German Letters

A Word to the Reader


This collection is intended for intermediate students of German, i.e., high school German students in the third or fourth year of their study of German and college students in their second year. If you are such a student, or if you have commensurate skills, this collection is meant for you.

If you have looked through the table of contents, I hope you are thinking this book will be exciting. It is. It contains 18 letters by German-speaking men and women of some prominence. Out of hundreds of letters that I examined, I chose these because I enjoyed them especially and believed they would have broad appeal. I chose letters with a straightforward style over letters with lexical and grammatical complexities, all other things being equal. But all other things were seldom equal, and so the collection does contain some letters that you will probably find tough. Iíll not tell you which ones; youíll just have to find out for yourself.

The letters express a wide range of emotions, attitudes, and topics As sources of knowledge, the letters are gold mines in themselves, and they will, it is to be hoped, lead you, the reader, to the additional treasures that independent examination and research can provide.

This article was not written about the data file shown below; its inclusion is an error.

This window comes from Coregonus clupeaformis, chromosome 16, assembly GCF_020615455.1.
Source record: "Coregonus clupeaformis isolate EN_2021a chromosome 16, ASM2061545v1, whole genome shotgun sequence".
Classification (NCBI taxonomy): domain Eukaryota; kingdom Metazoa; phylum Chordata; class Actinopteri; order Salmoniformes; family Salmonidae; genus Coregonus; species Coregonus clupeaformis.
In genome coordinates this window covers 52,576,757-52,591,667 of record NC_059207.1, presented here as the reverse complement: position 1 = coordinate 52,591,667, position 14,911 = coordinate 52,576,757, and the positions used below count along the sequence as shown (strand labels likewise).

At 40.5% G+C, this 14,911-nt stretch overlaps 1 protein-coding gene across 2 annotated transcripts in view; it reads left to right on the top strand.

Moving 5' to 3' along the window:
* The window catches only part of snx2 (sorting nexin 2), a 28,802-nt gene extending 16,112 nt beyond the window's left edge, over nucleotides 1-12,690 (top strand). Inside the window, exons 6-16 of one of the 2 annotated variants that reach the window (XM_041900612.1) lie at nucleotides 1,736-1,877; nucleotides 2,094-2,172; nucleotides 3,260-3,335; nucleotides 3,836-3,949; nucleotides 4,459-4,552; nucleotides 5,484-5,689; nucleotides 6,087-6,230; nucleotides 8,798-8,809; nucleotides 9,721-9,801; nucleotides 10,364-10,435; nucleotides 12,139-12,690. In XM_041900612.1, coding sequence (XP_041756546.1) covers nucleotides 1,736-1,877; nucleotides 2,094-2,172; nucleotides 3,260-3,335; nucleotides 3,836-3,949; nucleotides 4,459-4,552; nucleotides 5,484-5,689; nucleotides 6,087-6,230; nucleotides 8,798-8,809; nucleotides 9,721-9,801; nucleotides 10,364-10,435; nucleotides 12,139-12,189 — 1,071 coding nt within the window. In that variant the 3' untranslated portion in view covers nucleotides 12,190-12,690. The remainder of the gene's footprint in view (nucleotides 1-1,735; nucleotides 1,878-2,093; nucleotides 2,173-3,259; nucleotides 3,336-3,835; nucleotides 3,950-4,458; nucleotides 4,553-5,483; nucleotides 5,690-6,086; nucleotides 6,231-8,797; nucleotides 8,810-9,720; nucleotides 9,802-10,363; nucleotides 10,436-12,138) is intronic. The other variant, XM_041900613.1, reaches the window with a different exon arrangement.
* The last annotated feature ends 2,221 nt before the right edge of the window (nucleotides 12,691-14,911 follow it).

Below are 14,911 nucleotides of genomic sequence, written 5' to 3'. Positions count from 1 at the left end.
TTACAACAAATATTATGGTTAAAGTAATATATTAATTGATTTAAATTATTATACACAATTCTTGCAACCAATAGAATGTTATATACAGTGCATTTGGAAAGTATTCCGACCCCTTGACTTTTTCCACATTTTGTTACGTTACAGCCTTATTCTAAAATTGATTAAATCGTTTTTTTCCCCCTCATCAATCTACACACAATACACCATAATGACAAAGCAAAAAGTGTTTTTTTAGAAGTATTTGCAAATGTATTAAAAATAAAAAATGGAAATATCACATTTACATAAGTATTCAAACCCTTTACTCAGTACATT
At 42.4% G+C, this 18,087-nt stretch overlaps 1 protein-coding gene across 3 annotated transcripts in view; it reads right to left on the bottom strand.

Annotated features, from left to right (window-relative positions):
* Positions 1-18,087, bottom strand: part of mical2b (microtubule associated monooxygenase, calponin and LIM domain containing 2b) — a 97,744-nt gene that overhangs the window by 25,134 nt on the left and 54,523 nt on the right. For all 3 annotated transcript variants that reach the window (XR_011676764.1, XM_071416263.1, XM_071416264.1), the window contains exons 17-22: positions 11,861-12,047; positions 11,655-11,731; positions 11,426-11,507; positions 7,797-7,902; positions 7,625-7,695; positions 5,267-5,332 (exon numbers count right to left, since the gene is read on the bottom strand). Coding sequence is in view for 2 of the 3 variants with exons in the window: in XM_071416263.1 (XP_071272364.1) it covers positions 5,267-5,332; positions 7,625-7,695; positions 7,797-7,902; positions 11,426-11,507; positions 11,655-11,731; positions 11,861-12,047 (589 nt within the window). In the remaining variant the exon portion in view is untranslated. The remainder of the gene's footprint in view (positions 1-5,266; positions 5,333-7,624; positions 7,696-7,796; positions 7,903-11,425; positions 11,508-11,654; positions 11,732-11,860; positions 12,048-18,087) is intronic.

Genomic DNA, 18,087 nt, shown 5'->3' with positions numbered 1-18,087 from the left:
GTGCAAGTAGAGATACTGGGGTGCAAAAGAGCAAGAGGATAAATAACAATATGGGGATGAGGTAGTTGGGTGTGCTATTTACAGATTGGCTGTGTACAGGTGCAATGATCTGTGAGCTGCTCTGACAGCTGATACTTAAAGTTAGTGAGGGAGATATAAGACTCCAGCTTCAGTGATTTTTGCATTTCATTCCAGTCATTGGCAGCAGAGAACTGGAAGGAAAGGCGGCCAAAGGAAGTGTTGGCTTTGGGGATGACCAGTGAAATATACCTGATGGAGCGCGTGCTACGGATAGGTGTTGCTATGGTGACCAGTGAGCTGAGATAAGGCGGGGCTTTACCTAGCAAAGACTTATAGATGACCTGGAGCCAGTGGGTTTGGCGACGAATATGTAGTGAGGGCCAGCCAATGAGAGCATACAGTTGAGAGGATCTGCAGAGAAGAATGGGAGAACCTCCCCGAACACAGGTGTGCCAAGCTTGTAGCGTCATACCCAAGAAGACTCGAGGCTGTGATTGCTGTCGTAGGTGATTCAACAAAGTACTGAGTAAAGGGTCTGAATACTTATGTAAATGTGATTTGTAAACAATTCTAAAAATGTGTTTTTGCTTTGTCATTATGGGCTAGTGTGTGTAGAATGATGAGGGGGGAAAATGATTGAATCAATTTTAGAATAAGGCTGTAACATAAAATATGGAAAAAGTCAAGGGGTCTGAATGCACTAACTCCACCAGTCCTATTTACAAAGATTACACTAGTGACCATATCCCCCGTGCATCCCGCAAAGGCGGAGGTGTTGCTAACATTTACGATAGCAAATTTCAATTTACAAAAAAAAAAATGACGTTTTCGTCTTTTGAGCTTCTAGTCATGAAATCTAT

Most of the letters are divided into sections, and each section is preceded by a vocabulary list. If I were you, I would familiarize myself with these words before beginning to read the pertinent part if the letter. Most of the letters are too difficult for most intermediate students to read with ease until they have taken time to master some of the words, i.e., the words in the list. The remaining troublesome words are glossed.

The exercises encourage you to use and reuse the words and phrases of the letter. In general, the exercises focus on nine grammatical areas. Five of these areas involve the verb directly: 1) active-voice forms in the indicative, 2) passive indicative, 3) imperatives, 4) subjunctive forms in unreal conditional sentences, and 5) subjunctive in indirect discourse. The remaining areas are 6) articles and adjective endings, 7) word order, 8) relative pronouns, and 9) degrees of adjectives and adverbs.

The grammar appendix is rather thorough and should serve you well; however, you will need your own German dictionary.

E. M.

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